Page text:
Glossary of Terms
Signed, numbered, limited edition serigraphs printed on white paper. Triad uses a heavy weight archival, acid free printer's paper called "museum board". This heavy weight white paper is an excellent substrate because it holds up to the dozens of layers of printers ink required to produce the lush, rich hues and textures that give Royo's serigraphs it's signature quality.
Signed, numbered, limited edition serigraphs printed on black paper. Triad used the same type of heavy archival black museum board as in the white editions. There were significantly fewer serigraphs produced on black paper thus making these prints a "deluxe" portion of the editions. There were seven serigraph editions by Royo produced on black paper from 1995 to 1997.
PANEL EDITION (also known as CLAYBOARD)
In response to the demand in today's market for fine art that does not require glazing or glass, Triad Art Group working in co-operation with award-winning master printers developed serigraphy on "claybord". Claybord is a registered trademark product of the Ampersand Company of Austin, Texas. Originally invented by the art supply company as a product for artists to paint onto, claybord has been adopted by Triad for fine art printmaking through an extensive series of printmaking experiments.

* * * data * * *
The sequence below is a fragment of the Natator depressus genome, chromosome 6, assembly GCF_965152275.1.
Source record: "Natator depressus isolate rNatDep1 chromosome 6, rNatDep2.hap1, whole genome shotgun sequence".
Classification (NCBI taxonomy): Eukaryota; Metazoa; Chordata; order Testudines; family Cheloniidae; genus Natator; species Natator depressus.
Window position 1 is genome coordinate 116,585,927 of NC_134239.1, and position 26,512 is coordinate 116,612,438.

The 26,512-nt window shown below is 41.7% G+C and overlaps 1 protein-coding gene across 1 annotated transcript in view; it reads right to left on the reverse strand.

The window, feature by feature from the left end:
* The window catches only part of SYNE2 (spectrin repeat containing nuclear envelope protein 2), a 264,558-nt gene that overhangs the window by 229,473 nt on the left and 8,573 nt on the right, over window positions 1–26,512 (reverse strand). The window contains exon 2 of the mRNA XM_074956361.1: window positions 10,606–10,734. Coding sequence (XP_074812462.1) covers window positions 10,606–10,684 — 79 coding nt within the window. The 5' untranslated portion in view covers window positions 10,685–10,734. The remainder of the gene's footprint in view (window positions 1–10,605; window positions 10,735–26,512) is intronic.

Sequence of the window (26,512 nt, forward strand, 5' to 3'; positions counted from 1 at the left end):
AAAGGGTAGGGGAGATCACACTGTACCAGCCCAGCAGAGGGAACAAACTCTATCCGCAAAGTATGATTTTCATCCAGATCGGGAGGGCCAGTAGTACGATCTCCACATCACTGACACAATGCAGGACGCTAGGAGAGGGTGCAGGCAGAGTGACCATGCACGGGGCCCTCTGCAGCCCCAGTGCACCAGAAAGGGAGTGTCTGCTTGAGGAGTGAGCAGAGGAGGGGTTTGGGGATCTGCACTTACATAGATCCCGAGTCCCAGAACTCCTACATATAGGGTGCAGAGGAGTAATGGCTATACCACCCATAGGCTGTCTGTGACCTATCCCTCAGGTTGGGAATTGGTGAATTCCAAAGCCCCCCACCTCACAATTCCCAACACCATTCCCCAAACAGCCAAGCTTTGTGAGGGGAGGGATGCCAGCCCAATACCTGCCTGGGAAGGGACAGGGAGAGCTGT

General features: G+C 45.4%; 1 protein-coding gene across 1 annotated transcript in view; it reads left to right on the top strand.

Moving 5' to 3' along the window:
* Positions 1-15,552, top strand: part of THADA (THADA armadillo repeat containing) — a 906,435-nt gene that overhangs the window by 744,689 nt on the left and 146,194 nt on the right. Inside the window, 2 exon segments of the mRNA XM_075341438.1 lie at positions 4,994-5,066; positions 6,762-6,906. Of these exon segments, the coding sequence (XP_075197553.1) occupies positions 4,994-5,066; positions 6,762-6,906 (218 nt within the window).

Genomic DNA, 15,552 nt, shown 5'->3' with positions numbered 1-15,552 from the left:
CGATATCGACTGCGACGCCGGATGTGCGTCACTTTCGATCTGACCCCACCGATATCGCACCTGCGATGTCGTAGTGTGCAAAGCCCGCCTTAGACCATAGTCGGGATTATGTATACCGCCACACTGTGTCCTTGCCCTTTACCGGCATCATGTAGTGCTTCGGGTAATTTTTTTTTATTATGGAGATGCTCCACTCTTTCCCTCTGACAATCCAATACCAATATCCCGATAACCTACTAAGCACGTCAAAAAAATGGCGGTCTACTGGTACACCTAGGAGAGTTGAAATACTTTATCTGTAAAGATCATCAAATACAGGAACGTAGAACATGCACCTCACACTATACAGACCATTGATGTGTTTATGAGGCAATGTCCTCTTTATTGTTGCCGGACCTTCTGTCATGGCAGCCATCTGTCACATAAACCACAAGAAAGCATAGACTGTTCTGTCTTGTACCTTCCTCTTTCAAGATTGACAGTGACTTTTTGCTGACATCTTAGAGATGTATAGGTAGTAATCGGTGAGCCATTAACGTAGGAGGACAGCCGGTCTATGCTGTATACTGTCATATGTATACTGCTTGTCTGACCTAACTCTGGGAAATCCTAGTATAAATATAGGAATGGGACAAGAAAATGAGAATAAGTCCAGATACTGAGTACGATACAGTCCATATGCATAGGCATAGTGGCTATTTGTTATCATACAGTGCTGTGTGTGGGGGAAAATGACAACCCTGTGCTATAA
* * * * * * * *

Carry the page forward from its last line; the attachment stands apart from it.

Claybord is made from a base layer of Masonite (hard-pressured wood particles and glue compound) that is coated with a layer of white acid free clay, which is baked and sanded onto the surface. The clay acts much like a layer of artist's "gesso" and provides a smooth porous surface for painting or printmaking. Triad most often refers to our prints on claybord as "panels".
During the serigraphy process, ink is applied one color at a time by hand. Once the layers of inks forming the image have built up and been completed, a layer of UV protective coating is applied to help reduce the damaging effects of light on the image over time. Then the image is coated with one layer of varnish at a time, until eight to ten layers have been completed. The varnish layers are silk-screened onto the image to represent the brush strokes apparent in the original painting. These textured varnish coats give the artwork an appearance very similar to an original oil painting on canvas. The varnish layers also protect the surface of the art from dust and moisture. The finished panels can then be framed without glass.
The serigraphs on panel are a terrific alternative for collectors not prepared for the cost of an original oil painting but prefer the look of art without the reflection of glass. Panels are shipped to galleries flat-packed in foam lined strong boxes to protect them from moisture and excessive trauma.